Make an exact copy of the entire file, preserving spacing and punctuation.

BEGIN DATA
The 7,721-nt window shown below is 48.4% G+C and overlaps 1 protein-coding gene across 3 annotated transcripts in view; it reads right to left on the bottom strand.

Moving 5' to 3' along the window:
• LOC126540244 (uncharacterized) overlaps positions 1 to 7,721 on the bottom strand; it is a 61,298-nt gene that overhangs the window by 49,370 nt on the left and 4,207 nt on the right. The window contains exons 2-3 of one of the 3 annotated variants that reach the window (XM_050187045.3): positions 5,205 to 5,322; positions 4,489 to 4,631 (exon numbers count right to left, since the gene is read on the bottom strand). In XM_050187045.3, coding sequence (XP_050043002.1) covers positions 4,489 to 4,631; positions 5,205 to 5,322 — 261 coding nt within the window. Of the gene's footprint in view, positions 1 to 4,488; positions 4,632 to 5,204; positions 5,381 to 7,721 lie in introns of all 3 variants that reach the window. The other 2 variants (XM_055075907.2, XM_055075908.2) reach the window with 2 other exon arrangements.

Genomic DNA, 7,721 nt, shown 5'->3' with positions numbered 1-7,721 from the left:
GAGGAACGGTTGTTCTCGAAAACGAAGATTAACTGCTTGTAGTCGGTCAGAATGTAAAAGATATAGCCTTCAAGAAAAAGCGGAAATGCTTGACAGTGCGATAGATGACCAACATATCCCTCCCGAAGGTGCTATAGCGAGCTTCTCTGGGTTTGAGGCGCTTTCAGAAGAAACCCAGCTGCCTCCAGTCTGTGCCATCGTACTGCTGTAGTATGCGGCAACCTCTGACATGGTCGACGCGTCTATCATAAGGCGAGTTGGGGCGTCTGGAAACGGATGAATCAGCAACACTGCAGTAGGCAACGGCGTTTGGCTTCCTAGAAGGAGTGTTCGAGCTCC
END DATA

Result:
The 7,721-nt window shown below is 48.4% G+C and overlaps 1 protein-coding gene across 3 annotated transcripts in view; it reads right to left on the bottom strand.

Moving 5' to 3' along the window:
• LOC126540244 (uncharacterized) overlaps positions 1 to 7,721 on the bottom strand; it is a 61,298-nt gene that overhangs the window by 49,370 nt on the left and 4,207 nt on the right. The window contains exons 2-3 of one of the 3 annotated variants that reach the window (XM_050187045.3): positions 5,205 to 5,322; positions 4,489 to 4,631 (exon numbers count right to left, since the gene is read on the bottom strand). In XM_050187045.3, coding sequence (XP_050043002.1) covers positions 4,489 to 4,631; positions 5,205 to 5,322 — 261 coding nt within the window. Of the gene's footprint in view, positions 1 to 4,488; positions 4,632 to 5,204; positions 5,381 to 7,721 lie in introns of all 3 variants that reach the window. The other 2 variants (XM_055075907.2, XM_055075908.2) reach the window with 2 other exon arrangements.

Genomic DNA, 7,721 nt, shown 5'->3' with positions numbered 1-7,721 from the left:
GAGGAACGGTTGTTCTCGAAAACGAAGATTAACTGCTTGTAGTCGGTCAGAATGTAAAAGATATAGCCTTCAAGAAAAAGCGGAAATGCTTGACAGTGCGATAGATGACCAACATATCCCTCCCGAAGGTGCTATAGCGAGCTTCTCTGGGTTTGAGGCGCTTTCAGAAGAAACCCAGCTGCCTCCAGTCTGTGCCATCGTACTGCTGTAGTATGCGGCAACCTCTGACATGGTCGACGCGTCTATCATAAGGCGAGTTGGGGCGTCTGGAAACGGATGAATCAGCAACACTGCAGTAGGCAACGGCGTTTGGCTTCCTAGAAGGAGTGTTCGAGCTCC